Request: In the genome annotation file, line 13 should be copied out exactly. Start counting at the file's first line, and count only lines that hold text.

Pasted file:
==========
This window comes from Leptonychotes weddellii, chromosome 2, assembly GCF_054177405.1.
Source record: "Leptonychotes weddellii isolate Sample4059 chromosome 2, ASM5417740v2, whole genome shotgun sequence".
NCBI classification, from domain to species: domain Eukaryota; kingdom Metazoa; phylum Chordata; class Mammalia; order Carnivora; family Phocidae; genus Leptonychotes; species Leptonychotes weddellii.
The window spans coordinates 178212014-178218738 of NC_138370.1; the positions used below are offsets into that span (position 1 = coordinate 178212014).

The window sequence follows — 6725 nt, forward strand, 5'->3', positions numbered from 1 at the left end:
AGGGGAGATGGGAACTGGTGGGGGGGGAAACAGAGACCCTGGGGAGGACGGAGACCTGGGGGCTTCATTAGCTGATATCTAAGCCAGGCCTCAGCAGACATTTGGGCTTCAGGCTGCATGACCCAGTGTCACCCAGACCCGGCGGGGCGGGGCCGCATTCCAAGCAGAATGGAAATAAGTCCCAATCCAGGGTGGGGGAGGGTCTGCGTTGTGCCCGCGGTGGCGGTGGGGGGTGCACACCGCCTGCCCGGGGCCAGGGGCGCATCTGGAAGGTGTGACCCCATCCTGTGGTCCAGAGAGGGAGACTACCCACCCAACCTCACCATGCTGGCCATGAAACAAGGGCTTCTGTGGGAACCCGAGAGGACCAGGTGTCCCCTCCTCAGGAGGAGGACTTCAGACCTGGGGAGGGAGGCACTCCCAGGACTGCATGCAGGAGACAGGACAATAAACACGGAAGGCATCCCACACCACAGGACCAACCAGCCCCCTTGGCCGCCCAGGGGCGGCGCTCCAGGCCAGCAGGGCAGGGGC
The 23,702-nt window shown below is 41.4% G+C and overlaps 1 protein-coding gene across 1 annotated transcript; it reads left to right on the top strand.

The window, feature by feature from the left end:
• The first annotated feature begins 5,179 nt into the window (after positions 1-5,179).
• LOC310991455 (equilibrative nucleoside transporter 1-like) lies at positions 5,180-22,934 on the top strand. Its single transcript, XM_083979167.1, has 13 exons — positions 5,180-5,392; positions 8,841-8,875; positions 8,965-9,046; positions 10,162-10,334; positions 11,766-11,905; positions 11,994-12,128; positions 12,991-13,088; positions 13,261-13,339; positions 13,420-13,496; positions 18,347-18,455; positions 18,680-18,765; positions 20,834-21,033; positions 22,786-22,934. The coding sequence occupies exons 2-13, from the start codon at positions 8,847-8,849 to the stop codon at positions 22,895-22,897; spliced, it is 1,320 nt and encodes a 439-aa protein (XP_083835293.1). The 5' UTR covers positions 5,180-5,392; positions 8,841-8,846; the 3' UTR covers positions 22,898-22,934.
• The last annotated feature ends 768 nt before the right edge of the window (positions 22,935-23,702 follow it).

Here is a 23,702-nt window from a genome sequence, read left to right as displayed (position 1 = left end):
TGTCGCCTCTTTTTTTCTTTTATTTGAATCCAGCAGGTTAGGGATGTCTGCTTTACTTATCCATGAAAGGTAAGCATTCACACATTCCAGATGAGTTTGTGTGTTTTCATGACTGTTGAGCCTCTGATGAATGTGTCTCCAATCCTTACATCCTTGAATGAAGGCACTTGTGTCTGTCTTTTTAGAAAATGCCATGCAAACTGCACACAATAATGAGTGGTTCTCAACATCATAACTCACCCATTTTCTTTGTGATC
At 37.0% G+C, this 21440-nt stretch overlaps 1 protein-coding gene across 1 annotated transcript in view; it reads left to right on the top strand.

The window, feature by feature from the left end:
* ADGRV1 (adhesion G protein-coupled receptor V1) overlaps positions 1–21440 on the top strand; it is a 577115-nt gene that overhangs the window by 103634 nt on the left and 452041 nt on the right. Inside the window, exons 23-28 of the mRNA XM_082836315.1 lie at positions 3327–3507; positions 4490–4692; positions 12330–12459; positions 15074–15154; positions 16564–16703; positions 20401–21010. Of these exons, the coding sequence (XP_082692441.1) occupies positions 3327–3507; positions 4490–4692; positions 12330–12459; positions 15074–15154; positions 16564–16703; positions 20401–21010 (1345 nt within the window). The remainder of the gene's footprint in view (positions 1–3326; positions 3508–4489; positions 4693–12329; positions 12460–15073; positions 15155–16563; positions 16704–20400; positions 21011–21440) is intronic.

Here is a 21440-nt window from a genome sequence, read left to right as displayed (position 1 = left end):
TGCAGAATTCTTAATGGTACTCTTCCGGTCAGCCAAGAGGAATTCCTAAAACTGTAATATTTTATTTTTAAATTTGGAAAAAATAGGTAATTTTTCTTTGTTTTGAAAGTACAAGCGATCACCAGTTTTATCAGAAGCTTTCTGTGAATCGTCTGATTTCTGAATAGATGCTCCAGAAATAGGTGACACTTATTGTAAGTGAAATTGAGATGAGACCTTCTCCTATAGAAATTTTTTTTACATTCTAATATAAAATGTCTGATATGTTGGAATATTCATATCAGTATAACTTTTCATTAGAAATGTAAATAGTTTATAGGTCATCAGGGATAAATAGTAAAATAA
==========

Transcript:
TGTCGCCTCTTTTTTTCTTTTATTTGAATCCAGCAGGTTAGGGATGTCTGCTTTACTTATCCATGAAAGGTAAGCATTCACACATTCCAGATGAGTTTGTGTGTTTTCATGACTGTTGAGCCTCTGATGAATGTGTCTCCAATCCTTACATCCTTGAATGAAGGCACTTGTGTCTGTCTTTTTAGAAAATGCCATGCAAACTGCACACAATAATGAGTGGTTCTCAACATCATAACTCACCCATTTTCTTTGTGATC